So far, the president has not followed through on his threats.
The administration has been criticized for ending automatic citizenship for the children of some U.S. military members and government workers overseas. When that policy was first announced, critics of the administration speculated it might be the first step toward ending birthright citizenship — a charge the administration quickly denied.
Homeland Security has released the final version of regulations that would make it easier to deny legal immigrants green cards or visas if they use a wide range of public benefits, such as food stamps and subsidized health insurance.
The Trump administration argues the so-called "public charge" rule merely enforces a century-old provision in U.S. immigration law that says immigrants should be self-sufficient.
But critics say the regulations could dramatically reshape the U.S. immigration system by turning away thousands of immigrants from poorer countries. Multiple lawsuits have been filed to block the regulations, including cases brought by state attorneys general and by advocacy groups.
Thousands of families that include undocumented members could be forced out of public housing by a rule proposed by the Department of Housing and Urban Development. These families include an estimated 55,000 children who are U.S. citizens or legal residents.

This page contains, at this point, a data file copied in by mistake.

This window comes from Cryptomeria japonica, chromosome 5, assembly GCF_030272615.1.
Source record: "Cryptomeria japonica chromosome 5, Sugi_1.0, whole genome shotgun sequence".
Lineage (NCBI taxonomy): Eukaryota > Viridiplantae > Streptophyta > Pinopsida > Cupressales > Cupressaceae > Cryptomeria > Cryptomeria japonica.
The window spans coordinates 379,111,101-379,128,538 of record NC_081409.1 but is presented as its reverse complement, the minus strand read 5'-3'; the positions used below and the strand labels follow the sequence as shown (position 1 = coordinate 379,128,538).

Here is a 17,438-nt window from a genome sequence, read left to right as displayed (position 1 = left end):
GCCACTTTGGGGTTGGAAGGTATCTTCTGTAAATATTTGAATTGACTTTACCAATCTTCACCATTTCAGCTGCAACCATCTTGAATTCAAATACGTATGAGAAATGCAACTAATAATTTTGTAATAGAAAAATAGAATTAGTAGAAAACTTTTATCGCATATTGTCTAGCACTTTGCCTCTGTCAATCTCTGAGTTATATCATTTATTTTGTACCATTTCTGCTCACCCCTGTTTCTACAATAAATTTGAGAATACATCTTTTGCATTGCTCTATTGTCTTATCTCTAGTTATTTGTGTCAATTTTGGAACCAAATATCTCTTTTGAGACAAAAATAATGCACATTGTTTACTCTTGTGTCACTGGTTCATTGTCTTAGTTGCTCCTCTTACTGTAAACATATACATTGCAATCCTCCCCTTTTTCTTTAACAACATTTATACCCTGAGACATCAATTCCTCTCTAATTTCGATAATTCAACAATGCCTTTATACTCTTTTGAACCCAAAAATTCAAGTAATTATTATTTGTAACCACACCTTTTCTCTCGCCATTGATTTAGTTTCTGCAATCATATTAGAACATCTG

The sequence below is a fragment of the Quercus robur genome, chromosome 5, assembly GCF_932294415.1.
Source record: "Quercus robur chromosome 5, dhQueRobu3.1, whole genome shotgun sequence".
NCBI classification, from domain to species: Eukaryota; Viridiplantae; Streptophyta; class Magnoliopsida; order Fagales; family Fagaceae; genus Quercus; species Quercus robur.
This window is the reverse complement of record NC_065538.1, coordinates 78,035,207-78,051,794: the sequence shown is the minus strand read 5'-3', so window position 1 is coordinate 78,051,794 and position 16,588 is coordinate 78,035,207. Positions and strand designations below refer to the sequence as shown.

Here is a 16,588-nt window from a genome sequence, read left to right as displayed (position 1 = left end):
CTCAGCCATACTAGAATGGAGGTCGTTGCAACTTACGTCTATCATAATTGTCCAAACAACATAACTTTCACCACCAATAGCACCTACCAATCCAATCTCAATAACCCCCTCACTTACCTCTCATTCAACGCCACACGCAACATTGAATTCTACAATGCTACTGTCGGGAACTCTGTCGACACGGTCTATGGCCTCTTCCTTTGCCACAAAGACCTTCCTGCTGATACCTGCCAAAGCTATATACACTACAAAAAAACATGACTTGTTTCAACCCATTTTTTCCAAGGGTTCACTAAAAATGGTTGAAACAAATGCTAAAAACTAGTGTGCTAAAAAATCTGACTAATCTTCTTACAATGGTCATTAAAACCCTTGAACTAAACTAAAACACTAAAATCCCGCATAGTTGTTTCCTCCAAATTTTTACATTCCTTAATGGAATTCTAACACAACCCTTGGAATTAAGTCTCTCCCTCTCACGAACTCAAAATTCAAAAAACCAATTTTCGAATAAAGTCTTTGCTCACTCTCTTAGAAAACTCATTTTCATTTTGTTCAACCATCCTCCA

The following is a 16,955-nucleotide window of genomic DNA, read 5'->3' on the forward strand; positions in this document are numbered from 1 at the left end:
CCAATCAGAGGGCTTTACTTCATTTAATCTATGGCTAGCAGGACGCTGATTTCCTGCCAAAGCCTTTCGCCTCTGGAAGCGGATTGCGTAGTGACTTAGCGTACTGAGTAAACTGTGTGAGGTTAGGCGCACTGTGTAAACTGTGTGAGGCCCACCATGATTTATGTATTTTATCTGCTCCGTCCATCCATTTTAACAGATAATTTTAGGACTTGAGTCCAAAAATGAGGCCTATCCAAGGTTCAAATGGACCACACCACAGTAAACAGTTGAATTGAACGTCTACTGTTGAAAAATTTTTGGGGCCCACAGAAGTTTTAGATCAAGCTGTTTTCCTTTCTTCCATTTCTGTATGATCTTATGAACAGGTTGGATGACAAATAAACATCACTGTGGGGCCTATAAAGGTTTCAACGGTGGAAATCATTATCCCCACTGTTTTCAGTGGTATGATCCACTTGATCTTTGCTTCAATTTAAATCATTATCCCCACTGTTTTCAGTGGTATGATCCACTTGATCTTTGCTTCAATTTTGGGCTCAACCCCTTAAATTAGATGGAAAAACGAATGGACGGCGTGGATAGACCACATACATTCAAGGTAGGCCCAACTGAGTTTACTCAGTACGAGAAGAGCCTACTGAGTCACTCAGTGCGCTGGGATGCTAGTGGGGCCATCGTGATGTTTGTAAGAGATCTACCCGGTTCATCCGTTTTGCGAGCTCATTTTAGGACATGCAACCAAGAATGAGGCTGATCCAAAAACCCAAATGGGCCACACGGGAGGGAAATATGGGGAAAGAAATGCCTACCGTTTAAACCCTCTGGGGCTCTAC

The rule is intended to prevent undocumented immigrants or mixed-status families from living in public housing. It's still in the public comment stage, and critics are pressuring HUD Secretary Ben Carson to reconsider.
The Trump administration has slashed the number of refugees the U.S. will accept. The official cap is set at 30,000 for the year, the lowest figure since the current refugee resettlement program began in 1980.
That's forcing refugee resettlement offices across the country to close or suspend their services. And the administration is weighing further cuts to the refugee program next year.
DAVID GREENE, HOST:
President Trump is calling for a fundamental overhaul of how the United States handles immigration. The president unveiled the proposal at a ceremony in the White House Rose Garden yesterday. His plan favors immigrants who are younger and more educated.
(SOUNDBITE OF ARCHIVED RECORDING)
PRESIDENT DONALD TRUMP: We discriminate against genius. We discriminate against brilliance. We won't anymore once we get this passed.
GREENE: Now, immigration, of course, has been a major focus for the Trump administration, but many of its efforts to reshape and restrict who is admitted to the U.S. have been blocked either by the courts or by Congress, and this proposal may be next. NPR's Joel Rose covers immigration and joins us in our studios in Washington. Hi, Joel.
JOEL ROSE, BYLINE: Hey, David.
GREENE: All right. So the president has a plan that would prioritize so-called merit-based immigration. I just wonder, like, what is the criteria that they would use in terms of who to admit?